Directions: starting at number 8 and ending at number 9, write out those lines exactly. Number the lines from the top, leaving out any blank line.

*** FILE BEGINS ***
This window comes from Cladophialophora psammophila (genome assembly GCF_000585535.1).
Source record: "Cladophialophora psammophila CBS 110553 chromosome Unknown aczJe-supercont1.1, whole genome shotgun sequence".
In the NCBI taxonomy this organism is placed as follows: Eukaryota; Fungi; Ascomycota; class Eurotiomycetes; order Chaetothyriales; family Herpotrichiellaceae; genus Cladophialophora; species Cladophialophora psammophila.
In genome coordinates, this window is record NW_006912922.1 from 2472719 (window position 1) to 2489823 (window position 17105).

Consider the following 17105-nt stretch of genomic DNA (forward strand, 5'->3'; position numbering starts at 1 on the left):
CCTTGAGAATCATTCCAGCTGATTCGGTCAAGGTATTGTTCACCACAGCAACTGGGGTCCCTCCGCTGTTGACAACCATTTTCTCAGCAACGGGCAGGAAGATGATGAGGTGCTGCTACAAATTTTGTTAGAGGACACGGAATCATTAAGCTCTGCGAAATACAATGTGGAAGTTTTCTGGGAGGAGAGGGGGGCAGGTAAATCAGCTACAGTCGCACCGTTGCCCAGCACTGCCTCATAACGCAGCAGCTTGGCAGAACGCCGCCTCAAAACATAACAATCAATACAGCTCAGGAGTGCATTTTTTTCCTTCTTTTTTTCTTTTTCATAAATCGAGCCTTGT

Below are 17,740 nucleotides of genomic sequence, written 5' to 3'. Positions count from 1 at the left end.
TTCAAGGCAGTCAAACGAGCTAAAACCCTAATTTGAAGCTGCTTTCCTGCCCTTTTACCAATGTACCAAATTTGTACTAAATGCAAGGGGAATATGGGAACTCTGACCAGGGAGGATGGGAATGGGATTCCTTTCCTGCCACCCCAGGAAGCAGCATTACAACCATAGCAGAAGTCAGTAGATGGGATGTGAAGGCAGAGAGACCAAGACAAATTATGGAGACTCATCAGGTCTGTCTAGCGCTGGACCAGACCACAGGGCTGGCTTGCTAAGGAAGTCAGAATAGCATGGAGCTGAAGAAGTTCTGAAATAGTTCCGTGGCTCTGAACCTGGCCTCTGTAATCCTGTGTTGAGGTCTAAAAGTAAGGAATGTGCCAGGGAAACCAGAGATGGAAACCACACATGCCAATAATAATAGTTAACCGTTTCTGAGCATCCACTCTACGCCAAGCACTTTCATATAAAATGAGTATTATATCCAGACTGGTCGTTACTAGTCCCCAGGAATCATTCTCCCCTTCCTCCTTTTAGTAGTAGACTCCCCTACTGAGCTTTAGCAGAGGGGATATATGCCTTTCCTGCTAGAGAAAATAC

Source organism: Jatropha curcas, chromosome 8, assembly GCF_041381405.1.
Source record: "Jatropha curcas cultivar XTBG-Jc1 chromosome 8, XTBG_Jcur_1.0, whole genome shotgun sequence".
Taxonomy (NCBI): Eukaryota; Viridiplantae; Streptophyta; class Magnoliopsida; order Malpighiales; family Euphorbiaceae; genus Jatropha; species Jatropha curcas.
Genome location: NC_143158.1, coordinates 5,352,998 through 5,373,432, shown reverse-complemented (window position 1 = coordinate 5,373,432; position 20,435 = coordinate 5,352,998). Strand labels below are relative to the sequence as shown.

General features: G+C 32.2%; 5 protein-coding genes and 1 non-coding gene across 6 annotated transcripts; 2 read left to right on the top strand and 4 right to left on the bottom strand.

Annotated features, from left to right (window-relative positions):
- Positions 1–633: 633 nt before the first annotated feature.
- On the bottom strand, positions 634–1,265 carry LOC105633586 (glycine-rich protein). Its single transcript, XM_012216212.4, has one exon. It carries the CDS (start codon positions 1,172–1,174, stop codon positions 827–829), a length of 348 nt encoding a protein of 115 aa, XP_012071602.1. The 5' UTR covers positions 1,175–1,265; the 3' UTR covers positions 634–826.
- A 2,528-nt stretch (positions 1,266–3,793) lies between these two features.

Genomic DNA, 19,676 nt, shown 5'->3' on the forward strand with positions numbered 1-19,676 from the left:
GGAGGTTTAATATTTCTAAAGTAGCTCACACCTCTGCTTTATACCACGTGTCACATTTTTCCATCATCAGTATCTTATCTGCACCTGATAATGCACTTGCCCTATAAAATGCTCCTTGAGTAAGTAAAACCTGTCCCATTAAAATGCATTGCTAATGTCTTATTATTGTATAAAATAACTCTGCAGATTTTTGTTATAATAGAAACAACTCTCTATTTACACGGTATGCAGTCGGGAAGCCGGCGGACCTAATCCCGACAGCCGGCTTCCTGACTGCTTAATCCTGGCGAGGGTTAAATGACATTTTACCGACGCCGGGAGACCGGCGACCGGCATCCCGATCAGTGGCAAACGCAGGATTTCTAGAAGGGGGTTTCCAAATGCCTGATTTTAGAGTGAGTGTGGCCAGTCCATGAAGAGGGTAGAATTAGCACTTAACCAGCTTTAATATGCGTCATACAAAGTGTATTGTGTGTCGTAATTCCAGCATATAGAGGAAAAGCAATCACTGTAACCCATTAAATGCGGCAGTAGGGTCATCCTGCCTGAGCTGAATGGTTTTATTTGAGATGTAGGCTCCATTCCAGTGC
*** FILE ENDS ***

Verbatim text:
TTCAAGGCAGTCAAACGAGCTAAAACCCTAATTTGAAGCTGCTTTCCTGCCCTTTTACCAATGTACCAAATTTGTACTAAATGCAAGGGGAATATGGGAACTCTGACCAGGGAGGATGGGAATGGGATTCCTTTCCTGCCACCCCAGGAAGCAGCATTACAACCATAGCAGAAGTCAGTAGATGGGATGTGAAGGCAGAGAGACCAAGACAAATTATGGAGACTCATCAGGTCTGTCTAGCGCTGGACCAGACCACAGGGCTGGCTTGCTAAGGAAGTCAGAATAGCATGGAGCTGAAGAAGTTCTGAAATAGTTCCGTGGCTCTGAACCTGGCCTCTGTAATCCTGTGTTGAGGTCTAAAAGTAAGGAATGTGCCAGGGAAACCAGAGATGGAAACCACACATGCCAATAATAATAGTTAACCGTTTCTGAGCATCCACTCTACGCCAAGCACTTTCATATAAAATGAGTATTATATCCAGACTGGTCGTTACTAGTCCCCAGGAATCATTCTCCCCTTCCTCCTTTTAGTAGTAGACTCCCCTACTGAGCTTTAGCAGAGGGGATATATGCCTTTCCTGCTAGAGAAAATAC

Source organism: Jatropha curcas, chromosome 8, assembly GCF_041381405.1.